MY TWO KITTENS woke me up early this Saturday morning. Yes, Saturday morning--a time typically reserved for relaxation and indulgence. But NO, not when you have manic kitty antics going on around the room. I figured if I got up and fed them like I do during the week, they'd settle back down. Nope. Instead Taz, our little boy kitten found his favorite fluff ball and is growling, "This is mine. Get your own toy!" at his poor sister who is guilty only of looking on while perched on a freshly dried stack of towels. Sheesh! Whatever happened to sharing? And sleeping in?
I'm a mix of emotions this AM. I'm giggling at my kitties and looking forward to my day, Christmas shopping with my daughters. But I can't help sense the dark cloud of sadness over the loss of life in Newtown, Connecticut. I can't even begin to imagine the anguish those parents must be feeling. They were unjustly robbed and violated. It's the worst kind of tragedy imaginable and it makes my heart hurt.
And what about the parents whose children survived? I remember months ago when I read The Woman Who Wasn't There, a book focused on the survivors of 9/11. The book illustrated that while we put copious effort into helping the people who lost loved ones, and rightly so, the people who got out of those buildings alive were forgotten but went through tremendous survivor's guilt. They didn't really understand it until they all came together and realized they were feeling the same series of emotions.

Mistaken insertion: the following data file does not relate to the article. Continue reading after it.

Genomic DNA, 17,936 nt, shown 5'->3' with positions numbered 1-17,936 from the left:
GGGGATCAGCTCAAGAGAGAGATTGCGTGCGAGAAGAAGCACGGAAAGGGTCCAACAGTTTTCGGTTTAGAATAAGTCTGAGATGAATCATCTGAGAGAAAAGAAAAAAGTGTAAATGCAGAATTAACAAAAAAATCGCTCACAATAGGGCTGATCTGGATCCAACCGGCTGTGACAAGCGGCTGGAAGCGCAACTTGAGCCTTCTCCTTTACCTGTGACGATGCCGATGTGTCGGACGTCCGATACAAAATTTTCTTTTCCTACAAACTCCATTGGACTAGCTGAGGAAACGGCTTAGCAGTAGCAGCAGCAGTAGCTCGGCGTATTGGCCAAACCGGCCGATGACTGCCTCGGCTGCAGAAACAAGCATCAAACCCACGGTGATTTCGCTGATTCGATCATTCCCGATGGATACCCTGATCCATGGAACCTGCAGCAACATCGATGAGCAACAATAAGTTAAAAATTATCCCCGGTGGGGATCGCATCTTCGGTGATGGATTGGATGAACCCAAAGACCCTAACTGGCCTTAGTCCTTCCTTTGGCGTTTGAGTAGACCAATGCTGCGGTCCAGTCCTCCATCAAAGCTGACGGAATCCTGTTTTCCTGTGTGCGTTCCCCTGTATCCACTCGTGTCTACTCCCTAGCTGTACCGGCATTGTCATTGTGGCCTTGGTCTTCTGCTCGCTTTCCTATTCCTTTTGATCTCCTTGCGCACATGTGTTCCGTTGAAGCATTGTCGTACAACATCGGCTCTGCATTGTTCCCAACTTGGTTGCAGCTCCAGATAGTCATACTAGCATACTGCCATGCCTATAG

In Newtown as well as in Portland in the aftermath of that shooting, those close to the situation will comfort the families of those who are grieving the loss of their loved ones. I hope there will also be support for those whose children and loved ones survived. These people might be going through something--psychologically speaking--even more difficult--survivor's guilt.
Trying to make sense of a tragedy like this is pretty much a lesson in futility. I believe there is a mental health crisis going on across this country. While lawmakers push gun control to the front of their agendas, I hope they will take an equally sobering look at how to help those who are struggling psychologically.
Thanks for reading. What are your thoughts?